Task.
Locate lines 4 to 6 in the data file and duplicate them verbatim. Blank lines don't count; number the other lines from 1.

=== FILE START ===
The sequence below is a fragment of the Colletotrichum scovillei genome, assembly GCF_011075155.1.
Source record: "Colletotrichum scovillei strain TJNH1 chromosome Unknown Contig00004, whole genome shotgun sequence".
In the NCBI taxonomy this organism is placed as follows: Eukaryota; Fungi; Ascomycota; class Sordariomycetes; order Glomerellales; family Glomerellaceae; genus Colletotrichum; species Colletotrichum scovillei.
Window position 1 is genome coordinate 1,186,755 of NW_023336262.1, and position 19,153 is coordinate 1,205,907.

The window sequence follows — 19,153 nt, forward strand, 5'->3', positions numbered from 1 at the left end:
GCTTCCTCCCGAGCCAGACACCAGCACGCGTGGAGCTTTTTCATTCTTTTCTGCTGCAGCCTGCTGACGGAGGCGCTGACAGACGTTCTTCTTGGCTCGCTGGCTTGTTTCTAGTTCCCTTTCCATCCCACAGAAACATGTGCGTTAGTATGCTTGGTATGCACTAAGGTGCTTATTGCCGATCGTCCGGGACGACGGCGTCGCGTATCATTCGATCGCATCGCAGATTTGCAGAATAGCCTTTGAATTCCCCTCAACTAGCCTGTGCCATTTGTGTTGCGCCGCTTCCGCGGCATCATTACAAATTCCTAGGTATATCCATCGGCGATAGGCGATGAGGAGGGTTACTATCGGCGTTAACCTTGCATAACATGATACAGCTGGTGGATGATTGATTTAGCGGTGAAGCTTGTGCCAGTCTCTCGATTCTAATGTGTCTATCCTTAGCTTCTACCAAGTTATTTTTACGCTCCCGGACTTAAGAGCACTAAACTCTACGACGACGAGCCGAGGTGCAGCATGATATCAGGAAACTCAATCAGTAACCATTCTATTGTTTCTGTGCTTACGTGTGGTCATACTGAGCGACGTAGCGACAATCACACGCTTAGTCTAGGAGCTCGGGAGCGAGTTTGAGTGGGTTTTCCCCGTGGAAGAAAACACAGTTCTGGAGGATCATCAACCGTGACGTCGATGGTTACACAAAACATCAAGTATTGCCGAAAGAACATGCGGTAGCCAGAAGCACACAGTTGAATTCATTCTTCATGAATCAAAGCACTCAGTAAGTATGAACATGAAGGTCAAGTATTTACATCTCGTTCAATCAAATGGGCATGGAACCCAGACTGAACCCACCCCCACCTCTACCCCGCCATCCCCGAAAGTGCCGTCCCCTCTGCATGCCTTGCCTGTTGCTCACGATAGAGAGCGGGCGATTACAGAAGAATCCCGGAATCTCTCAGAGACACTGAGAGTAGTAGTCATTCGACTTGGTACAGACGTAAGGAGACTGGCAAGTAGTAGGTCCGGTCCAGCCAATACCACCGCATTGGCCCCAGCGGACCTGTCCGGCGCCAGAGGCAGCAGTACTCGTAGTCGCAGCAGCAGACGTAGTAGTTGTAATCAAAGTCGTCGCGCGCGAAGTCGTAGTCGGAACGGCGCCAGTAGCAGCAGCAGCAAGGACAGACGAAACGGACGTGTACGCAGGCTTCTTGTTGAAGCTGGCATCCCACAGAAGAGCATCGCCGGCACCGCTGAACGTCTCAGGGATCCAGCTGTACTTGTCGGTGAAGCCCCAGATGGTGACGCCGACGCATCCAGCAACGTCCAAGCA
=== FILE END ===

Window position 1 is genome coordinate 1,186,755 of NW_023336262.1, and position 19,153 is coordinate 1,205,907.

The window sequence follows — 19,153 nt, forward strand, 5'->3', positions numbered from 1 at the left end:
GCTTCCTCCCGAGCCAGACACCAGCACGCGTGGAGCTTTTTCATTCTTTTCTGCTGCAGCCTGCTGACGGAGGCGCTGACAGACGTTCTTCTTGGCTCGCTGGCTTGTTTCTAGTTCCCTTTCCATCCCACAGAAACATGTGCGTTAGTATGCTTGGTATGCACTAAGGTGCTTATTGCCGATCGTCCGGGACGACGGCGTCGCGTATCATTCGATCGCATCGCAGATTTGCAGAATAGCCTTTGAATTCCCCTCAACTAGCCTGTGCCATTTGTGTTGCGCCGCTTCCGCGGCATCATTACAAATTCCTAGGTATATCCATCGGCGATAGGCGATGAGGAGGGTTACTATCGGCGTTAACCTTGCATAACATGATACAGCTGGTGGATGATTGATTTAGCGGTGAAGCTTGTGCCAGTCTCTCGATTCTAATGTGTCTATCCTTAGCTTCTACCAAGTTATTTTTACGCTCCCGGACTTAAGAGCACTAAACTCTACGACGACGAGCCGAGGTGCAGCATGATATCAGGAAACTCAATCAGTAACCATTCTATTGTTTCTGTGCTTACGTGTGGTCATACTGAGCGACGTAGCGACAATCACACGCTTAGTCTAGGAGCTCGGGAGCGAGTTTGAGTGGGTTTTCCCCGTGGAAGAAAACACAGTTCTGGAGGATCATCAACCGTGACGTCGATGGTTACACAAAACATCAAGTATTGCCGAAAGAACATGCGGTAGCCAGAAGCACACAGTTGAATTCATTCTTCATGAATCAAAGCACTCAGTAAGTATGAACATGAAGGTCAAGTATTTACATCTCGTTCAATCAAATGGGCATGGAACCCAGACTGAACCCACCCCCACCTCTACCCCGCCATCCCCGAAAGTGCCGTCCCCTCTGCATGCCTTGCCTGTTGCTCACGATAGAGAGCGGGCGATTACAGAAGAATCCCGGAATCTCTCAGAGACACTGAGAGTAGTAGTCATTCGACTTGGTACAGACGTAAGGAGACTGGCAAGTAGTAGGTCCGGTCCAGCCAATACCACCGCATTGGCCCCAGCGGACCTGTCCGGCGCCAGAGGCAGCAGTACTCGTAGTCGCAGCAGCAGACGTAGTAGTTGTAATCAAAGTCGTCGCGCGCGAAGTCGTAGTCGGAACGGCGCCAGTAGCAGCAGCAGCAAGGACAGACGAAACGGACGTGTACGCAGGCTTCTTGTTGAAGCTGGCATCCCACAGAAGAGCATCGCCGGCACCGCTGAACGTCTCAGGGATCCAGCTGTACTTGTCGGTGAAGCCCCAGATGGTGACGCCGACGCATCCAGCAACGTCCAAGCA